Thursday, January 14, 2016

I get to do this

The snow begins to descend from the inky roiling blackness. A few thousand feet above me and a few miles southwest it hits the relatively warm air of California's central valley and turns to liquid. The marine air is blowing a steady twenty miles per hour. I can smell the ocean even though it is over one hundred miles away. I walk right into the teeth of the storm. The rain is blowing sideways right into my face so I bow my head. With my backpack and rain poncho on I am a crazy hunchback to the others, oh wait there are no others. No one is around even though I am walking right through town. The rain soaks the legs of my pants below by poncho and they stick like clammy plastic to the front of my legs. I can feel the cold water sucking the warmth right off my skin. The extra water courses down my legs and into my shoes. My socks are soaked and the water squishes through the mesh uppers of my running shoes.The rain that manages to hit my face beneath my hood stings like icy needles, Dripping off the end of my nose and mixing in with the rest of the gravity-fed moisture washing down the streets. I am a head-bowed humble supplicant bowing before the awesome power of nature. The wind roars above my head. The stark empty branches of the trees swing wildly. Street lights sway, causing the shadows to dance eerily in the periphery. "Spirit come like a mighty rushing wind." I've heard that phrase used at church and I wonder how many people actually have felt the awful, dreadfulness of walking exposed in the path of a storm.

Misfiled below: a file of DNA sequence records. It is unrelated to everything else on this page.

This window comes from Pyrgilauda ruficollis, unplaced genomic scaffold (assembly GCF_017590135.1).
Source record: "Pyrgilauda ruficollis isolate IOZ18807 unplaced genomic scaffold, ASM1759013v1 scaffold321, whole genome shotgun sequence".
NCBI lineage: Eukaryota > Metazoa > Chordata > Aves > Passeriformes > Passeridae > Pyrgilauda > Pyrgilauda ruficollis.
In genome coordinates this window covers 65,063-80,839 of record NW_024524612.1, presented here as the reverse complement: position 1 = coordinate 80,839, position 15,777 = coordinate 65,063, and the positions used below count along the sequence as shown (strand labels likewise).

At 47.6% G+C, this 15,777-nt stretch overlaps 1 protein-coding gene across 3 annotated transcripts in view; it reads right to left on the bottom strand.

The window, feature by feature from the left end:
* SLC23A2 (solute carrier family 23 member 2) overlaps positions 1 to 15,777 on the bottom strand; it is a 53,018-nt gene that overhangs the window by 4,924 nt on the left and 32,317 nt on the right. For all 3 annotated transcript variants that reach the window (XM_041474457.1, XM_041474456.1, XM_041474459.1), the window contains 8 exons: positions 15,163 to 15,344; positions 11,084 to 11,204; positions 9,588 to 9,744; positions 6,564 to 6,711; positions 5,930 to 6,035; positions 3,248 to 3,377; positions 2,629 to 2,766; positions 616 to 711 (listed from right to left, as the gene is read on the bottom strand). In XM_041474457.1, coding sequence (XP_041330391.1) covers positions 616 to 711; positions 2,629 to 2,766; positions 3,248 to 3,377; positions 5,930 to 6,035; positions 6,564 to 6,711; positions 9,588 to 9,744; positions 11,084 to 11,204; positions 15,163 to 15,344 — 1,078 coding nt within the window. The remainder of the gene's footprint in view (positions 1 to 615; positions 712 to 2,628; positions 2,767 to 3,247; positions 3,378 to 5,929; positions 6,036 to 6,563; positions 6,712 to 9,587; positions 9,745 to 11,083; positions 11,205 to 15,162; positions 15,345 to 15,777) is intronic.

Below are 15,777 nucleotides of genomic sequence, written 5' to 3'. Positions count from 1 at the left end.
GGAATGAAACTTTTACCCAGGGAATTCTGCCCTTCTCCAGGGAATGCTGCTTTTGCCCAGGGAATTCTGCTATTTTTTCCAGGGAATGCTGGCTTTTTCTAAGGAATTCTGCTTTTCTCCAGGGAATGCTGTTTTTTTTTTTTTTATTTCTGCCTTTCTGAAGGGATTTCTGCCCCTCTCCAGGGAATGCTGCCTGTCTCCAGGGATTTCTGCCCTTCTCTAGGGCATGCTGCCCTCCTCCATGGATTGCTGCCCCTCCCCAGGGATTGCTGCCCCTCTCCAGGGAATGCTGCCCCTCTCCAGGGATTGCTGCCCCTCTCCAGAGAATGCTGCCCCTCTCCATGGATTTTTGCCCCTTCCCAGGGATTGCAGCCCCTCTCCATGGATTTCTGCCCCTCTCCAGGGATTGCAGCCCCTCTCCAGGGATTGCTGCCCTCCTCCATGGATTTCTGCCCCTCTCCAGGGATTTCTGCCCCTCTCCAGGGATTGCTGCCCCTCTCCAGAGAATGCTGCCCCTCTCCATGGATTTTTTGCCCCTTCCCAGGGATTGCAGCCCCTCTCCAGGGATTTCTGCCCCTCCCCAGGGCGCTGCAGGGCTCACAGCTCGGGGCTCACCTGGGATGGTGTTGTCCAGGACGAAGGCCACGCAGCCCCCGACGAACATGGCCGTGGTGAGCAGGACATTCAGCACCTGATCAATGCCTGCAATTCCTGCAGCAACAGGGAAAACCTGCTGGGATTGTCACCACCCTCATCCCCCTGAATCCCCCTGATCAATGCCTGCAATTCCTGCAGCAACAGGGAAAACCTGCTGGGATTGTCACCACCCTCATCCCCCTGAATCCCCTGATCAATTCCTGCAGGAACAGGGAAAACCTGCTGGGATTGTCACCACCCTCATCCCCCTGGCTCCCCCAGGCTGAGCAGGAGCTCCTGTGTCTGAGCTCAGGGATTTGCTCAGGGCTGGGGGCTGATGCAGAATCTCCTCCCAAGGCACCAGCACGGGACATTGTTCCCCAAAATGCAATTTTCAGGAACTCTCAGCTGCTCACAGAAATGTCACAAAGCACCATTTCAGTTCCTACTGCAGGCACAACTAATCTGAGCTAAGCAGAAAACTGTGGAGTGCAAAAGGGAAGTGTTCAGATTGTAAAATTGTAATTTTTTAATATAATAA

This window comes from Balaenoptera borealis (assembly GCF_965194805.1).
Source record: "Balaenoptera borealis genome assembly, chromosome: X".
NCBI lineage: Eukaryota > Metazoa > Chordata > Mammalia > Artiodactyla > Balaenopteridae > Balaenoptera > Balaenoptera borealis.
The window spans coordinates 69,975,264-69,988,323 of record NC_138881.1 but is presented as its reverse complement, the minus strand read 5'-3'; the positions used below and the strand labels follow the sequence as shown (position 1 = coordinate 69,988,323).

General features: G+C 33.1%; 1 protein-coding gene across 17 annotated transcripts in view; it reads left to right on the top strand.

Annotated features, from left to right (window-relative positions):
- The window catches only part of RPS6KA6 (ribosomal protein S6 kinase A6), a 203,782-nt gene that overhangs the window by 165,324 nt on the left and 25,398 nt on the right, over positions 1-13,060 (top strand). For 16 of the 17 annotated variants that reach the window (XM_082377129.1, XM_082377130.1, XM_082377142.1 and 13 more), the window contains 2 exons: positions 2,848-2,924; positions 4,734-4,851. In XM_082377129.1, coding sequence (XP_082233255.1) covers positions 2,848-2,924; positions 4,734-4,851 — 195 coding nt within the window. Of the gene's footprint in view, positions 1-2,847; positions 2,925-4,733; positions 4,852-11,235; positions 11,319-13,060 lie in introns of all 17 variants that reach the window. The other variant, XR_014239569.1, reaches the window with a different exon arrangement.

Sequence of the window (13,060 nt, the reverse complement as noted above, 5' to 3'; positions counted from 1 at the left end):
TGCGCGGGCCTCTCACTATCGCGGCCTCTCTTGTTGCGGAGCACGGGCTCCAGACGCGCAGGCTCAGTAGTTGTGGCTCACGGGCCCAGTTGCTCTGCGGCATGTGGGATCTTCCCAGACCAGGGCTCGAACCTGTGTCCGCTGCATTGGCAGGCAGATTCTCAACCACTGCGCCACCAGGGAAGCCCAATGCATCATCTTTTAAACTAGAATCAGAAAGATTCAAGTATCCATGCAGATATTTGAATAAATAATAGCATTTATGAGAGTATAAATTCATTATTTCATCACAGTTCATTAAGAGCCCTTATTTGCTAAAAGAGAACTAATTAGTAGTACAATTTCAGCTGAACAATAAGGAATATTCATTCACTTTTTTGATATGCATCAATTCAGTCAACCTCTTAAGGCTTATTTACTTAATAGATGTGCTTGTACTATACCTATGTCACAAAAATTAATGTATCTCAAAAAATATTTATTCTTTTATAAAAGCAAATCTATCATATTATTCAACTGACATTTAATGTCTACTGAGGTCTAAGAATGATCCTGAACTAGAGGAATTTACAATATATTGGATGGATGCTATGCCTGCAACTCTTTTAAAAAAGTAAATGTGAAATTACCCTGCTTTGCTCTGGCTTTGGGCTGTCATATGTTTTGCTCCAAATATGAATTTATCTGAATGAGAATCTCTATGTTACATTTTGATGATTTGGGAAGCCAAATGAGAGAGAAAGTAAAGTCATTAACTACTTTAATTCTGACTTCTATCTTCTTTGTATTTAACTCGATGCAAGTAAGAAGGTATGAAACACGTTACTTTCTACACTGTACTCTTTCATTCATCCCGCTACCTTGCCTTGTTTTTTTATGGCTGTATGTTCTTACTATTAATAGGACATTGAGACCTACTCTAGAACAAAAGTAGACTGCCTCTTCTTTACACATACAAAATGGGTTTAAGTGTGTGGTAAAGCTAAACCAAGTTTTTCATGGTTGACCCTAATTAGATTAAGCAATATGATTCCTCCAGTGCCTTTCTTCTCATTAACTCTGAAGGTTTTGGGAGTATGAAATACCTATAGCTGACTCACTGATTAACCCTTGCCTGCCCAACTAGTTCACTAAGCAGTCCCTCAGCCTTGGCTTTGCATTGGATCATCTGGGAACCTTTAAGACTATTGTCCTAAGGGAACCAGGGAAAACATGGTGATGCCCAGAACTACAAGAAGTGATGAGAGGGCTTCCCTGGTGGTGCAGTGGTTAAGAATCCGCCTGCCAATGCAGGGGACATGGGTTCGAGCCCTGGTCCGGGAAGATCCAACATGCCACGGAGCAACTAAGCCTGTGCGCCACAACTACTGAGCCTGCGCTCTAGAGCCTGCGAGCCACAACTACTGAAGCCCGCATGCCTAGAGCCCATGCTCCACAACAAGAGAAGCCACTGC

It's four-thirty am and I am surprisingly warm under my poncho and mostly dry. The contrast is striking to me. My core temperature is maintaining a comfortable level as last night's dinner provides the fuel to keep the furnace burning. Why am I by myself? I am thoroughly enjoying myself as I train for my coming epic trip on the Pacific Crest Trail. Why are there so few no others out this morning enjoying the nature that El Nino is sending our way? One of the things that I am looking forward to discovering on my hike is the fellowship of others out on the trail that feel the same way. In town, in my everyday world, I feel like I am out of place. That I don't really belong here. Oh sure, I can cope with it all. I am a well-adjusted average guy. For the last thirty years I have raised a family of five awesome kids with my wife and love of my life. I go to church, pay my taxes, root for my favorite politicians. Deep down though, there is always the call of the trail inviting me out into the real world. I feel alone in this. I don't have anyone that I know who feels this haunting in their soul. It compels me to get out of bed in the dark and tromp out and through the puddles and driving rain. What a treat! What fun! I have the thought, "I get to do this!" Thank you God for the gift of life,

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